I have been visiting Ukraine for the last several days, first in Lviv and now Kiev, and will be finishing out in a small city called Chernivtsi on the way to Romania. Friends and acquaintances have asked me more questions about Ukraine probably than any other country, though I do get a lot of questions about the Nordic countries to do with the social welfare / social democracy states (I can answer one – a Norwegian hostel roommate indicated he is here in Ukraine for dental work since though he says the annual health deductible is only about $140 a year in Norway, this does not include dental, and he is saving thousands of dollars US by getting the work done here). I could go into quite extensive research on what I’m seeing and to try to get it more authenticated, but instead I will include some quick things that I have verified with multiple people but not done extensive research on.
- Whistling is considered bad luck. It is meant to only be back luck in an indoor setting but even today I saw people very unhappy when someone was doing this. The superstition is that people or the institution around the whistling are going to lose a lot of money.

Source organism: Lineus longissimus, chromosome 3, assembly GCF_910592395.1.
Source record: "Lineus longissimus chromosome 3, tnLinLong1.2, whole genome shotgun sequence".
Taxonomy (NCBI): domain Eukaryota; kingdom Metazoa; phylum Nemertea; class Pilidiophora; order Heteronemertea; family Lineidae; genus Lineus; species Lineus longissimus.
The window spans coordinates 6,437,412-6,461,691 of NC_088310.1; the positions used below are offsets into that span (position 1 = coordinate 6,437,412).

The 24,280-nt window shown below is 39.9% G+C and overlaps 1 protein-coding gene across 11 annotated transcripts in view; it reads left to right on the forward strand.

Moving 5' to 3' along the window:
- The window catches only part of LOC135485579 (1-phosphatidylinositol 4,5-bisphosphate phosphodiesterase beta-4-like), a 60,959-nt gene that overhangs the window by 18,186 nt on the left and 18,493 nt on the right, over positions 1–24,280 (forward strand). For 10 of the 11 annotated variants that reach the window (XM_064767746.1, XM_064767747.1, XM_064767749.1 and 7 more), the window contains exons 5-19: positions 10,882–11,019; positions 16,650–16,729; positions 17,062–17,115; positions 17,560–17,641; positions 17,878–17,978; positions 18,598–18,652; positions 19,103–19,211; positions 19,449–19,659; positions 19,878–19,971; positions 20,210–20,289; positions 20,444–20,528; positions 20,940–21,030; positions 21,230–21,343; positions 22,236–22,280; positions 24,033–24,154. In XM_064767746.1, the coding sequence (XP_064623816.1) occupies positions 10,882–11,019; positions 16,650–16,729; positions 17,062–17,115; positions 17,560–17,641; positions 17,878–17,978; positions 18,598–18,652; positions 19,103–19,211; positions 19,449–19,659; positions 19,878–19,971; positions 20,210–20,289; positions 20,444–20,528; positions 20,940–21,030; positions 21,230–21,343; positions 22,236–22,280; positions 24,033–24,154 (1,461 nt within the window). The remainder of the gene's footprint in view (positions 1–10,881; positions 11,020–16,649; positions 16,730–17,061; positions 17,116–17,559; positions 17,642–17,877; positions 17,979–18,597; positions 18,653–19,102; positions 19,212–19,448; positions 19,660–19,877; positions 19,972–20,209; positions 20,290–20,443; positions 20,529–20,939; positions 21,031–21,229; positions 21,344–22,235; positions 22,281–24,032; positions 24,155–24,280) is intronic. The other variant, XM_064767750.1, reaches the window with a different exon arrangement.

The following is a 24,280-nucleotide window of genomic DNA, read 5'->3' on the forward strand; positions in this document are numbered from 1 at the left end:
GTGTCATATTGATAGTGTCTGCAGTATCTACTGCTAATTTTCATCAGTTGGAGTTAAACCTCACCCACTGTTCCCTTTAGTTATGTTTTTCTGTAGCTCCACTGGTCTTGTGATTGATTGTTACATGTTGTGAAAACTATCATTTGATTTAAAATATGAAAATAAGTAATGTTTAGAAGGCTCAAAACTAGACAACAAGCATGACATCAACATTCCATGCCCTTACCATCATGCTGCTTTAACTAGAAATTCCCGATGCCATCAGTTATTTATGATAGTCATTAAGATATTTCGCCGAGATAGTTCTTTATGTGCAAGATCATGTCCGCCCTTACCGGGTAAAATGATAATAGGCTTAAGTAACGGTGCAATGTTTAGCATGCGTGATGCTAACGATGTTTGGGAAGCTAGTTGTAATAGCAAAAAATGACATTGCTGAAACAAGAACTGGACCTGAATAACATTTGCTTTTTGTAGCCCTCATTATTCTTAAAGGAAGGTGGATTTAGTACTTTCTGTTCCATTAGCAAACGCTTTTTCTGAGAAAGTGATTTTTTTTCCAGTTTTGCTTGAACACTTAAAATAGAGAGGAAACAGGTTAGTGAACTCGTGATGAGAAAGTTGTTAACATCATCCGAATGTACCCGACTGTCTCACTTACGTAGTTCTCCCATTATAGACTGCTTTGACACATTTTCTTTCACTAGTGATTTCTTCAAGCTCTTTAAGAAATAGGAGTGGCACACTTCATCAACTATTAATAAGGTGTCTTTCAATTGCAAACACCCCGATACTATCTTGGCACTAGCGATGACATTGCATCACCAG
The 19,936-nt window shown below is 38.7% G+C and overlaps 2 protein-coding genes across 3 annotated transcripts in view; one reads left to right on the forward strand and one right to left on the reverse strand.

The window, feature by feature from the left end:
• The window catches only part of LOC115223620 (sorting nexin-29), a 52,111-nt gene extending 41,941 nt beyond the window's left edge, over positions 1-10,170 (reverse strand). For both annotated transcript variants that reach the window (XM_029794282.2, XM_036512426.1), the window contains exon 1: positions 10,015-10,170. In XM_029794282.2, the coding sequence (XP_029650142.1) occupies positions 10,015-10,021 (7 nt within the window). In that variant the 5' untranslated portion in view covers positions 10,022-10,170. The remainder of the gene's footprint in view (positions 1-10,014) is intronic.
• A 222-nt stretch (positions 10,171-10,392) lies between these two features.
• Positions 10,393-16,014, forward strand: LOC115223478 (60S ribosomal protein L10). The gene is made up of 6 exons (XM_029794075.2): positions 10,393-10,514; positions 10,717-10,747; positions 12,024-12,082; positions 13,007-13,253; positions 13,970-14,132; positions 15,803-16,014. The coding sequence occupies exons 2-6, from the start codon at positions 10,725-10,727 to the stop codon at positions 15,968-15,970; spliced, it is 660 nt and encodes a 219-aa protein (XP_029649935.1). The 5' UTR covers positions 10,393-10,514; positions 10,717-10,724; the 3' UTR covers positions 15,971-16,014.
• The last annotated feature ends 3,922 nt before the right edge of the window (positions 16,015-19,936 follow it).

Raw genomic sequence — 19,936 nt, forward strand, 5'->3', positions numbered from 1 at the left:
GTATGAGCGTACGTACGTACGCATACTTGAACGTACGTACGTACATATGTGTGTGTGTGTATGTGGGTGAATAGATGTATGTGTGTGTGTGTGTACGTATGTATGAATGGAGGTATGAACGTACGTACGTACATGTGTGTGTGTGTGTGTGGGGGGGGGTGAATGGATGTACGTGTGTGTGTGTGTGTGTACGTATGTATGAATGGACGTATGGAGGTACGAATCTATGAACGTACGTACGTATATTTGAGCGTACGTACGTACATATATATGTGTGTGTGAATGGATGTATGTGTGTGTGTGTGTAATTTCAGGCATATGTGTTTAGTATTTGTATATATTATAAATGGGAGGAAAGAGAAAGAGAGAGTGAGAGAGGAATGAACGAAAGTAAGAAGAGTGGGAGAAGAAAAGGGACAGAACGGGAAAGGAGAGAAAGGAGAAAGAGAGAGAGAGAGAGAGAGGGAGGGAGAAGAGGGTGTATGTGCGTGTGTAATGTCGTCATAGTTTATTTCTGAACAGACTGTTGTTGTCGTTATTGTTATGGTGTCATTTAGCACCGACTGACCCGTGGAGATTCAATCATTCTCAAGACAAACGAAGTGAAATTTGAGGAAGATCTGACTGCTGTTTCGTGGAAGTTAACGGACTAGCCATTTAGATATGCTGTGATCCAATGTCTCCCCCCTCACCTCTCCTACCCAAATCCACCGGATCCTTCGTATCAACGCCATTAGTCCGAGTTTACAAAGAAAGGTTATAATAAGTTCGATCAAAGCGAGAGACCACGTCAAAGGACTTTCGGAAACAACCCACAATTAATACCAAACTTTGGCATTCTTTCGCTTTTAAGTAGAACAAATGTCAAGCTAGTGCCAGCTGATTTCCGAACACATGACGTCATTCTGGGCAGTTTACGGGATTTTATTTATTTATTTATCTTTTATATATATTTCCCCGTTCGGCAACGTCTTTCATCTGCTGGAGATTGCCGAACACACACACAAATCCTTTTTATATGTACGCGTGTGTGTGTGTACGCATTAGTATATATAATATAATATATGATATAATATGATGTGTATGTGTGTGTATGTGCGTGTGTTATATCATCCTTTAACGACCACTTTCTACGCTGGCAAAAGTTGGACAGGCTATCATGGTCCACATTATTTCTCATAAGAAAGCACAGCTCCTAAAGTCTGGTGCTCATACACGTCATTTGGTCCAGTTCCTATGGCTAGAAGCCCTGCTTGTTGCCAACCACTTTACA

- The national pension scheme or disability starts at 1,074 hryvnia per month, or about $41USD/£32/€36. You can imagine what kind of battle one would have against inflation, even if it is very cheap here. (Government social protection website)
- Most hostels are between $4/£3.25/€3.70 and $9 a night, the latter often just being a higher rate for the weekend. You can see hostelworld.com or booking.com to see rates as low as 90 hryvnia per night, or still less than $4USD.
- Ukrainian and Russian are both spoken, and in general Ukrainian becomes more dominant the further west you go. English is increasingly spoken and there are major efforts to push it since tourism is now more open.